The Humility of True Gratitude

Published by Thriving Erin on


One of the great things about being married to someone from a different country is that you increase the number of holidays you celebrate in the year. Last month we celebrated Canadian Thanksgiving and this week we’re travelling to the U.S. to celebrate American Thanksgiving with my husband’s family. Living in the Middle East, we don’t get a lot of opportunities to celebrate the holidays we grew up with, especially not with our families, so this will be a special treat.


Living overseas also brings a new perspective on some of the holidays that we grew up celebrating. A lot of people from other countries don’t really understand what Thanksgiving is all about and their questions have caused me to really reflect on this.


What does it mean to me? Unlike some of the religious holidays like Christmas and Easter, or memorial holidays like Remembrance Day, Thanksgiving doesn’t have the same clear purpose. Well it does and it doesn’t, giving thanks is obviously right there in the name, but that’s about as specific as saying we’re going to celebrate happiness. We all know we like to eat turkey and pumpkin pie, and it seems to be the only time of year when stores stock cranberry sauce, but what is it all for?


Thankful / [thangk-fuhl] / adjective / feeling or expressing gratitude; appreciative


One common tradition is to start the meal by having everyone say one thing they are grateful for, and though a good exercise, do we really need to have a whole day for that? I can see the value in these exercises, it helps us maintain perspective, realize that perhaps we aren’t just entitled to everything we have. It helps us to place value on the things we have in our lives. I’m thankful for my husband, my family, my job, my health, the list goes on and on, but to be honest, these are quite easy things to be grateful for – they’re real, and yet the gratitude is so arbitrary.



The thing is, true gratitude must have a focus, it must have a source. Saying I’m thankful for my job is a nice sentiment. However, what if I instead say:

I’m grateful that my previous boss encouraged me to apply for my current position when I didn’t think I was qualified enough, even though it meant I moved out of his department and he had to hire someone else to replace me. Without him, I wouldn’t have had the confidence to apply and I would have missed out on all the growth I’ve experienced in the past year. I am grateful that I got to work under his leadership, even if it was only for a short time.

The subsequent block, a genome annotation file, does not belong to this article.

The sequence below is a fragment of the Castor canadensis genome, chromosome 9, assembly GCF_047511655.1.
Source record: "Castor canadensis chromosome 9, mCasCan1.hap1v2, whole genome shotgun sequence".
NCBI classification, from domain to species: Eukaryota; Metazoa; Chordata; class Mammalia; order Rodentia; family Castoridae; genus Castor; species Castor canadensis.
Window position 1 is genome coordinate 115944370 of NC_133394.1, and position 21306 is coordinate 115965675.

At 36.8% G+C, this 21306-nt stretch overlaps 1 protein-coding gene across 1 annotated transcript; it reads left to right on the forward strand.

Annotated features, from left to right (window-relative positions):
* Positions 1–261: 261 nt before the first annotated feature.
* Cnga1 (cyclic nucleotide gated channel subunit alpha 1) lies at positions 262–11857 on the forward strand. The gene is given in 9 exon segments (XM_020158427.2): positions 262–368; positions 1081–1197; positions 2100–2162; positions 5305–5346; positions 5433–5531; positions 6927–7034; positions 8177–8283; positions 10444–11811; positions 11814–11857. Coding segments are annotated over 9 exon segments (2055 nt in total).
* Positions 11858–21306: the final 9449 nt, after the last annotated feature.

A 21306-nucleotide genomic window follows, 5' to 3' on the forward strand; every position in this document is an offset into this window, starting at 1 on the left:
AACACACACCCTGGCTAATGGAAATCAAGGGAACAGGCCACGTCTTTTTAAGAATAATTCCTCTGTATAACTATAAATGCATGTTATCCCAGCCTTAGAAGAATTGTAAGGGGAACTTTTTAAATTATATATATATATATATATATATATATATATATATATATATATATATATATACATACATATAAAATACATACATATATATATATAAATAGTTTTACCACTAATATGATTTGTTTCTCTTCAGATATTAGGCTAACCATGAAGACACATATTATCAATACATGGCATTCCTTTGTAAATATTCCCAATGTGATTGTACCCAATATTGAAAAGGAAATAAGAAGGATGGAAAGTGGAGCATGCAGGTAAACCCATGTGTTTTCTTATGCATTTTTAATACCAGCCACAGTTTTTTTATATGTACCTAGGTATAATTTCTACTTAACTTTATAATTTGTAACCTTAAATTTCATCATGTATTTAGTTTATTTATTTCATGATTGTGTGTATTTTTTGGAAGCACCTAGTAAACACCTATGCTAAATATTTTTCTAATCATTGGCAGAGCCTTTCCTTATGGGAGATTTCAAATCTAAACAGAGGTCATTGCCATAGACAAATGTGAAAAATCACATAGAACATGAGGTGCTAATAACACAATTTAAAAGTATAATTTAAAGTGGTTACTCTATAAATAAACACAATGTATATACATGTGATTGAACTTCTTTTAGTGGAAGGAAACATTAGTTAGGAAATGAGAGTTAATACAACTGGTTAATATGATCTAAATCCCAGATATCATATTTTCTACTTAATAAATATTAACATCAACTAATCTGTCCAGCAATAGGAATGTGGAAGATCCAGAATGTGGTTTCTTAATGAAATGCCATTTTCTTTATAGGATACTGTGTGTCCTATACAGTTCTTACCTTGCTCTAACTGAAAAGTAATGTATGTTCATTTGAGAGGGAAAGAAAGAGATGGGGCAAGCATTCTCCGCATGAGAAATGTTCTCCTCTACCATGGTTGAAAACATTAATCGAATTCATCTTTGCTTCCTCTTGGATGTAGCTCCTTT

This second statement requires humility, it requires me admitting that he supported me, that I needed his encouragement. When gratitude is directed specifically, we admit that someone gave us something that we couldn’t get ourselves. True gratitude is humbling because it forces us to recognize that we received something instead of earning it. It also forces us to look outside ourselves.


Who are you thankful to? God? The Universe? Fate?

See it’s great to say we’re thankful for something, but when it actually comes down to it, you can only be thankful for something you’ve received from someone else. When we humble ourselves enough to recognize this and actually be grateful to other people, we increase our ability to extend grace to others—to be generous with our time, our money, and our energy.


Thanksgiving can be a nice feel-good holiday where we all look at our lives and appreciate how blessed we are. Or it can really be a time where we humble ourselves to recognize everyone who has supported us along the way, enabling us to be where we are. In can be a time where we express our thankfulness directly to those who have aided us, empowering ourselves to assist others in the same way.


This year, let’s be intentional to humble ourselves, be grateful for the generosity of others, and look for opportunities to extend grace and generosity to others.




Categories: Musings

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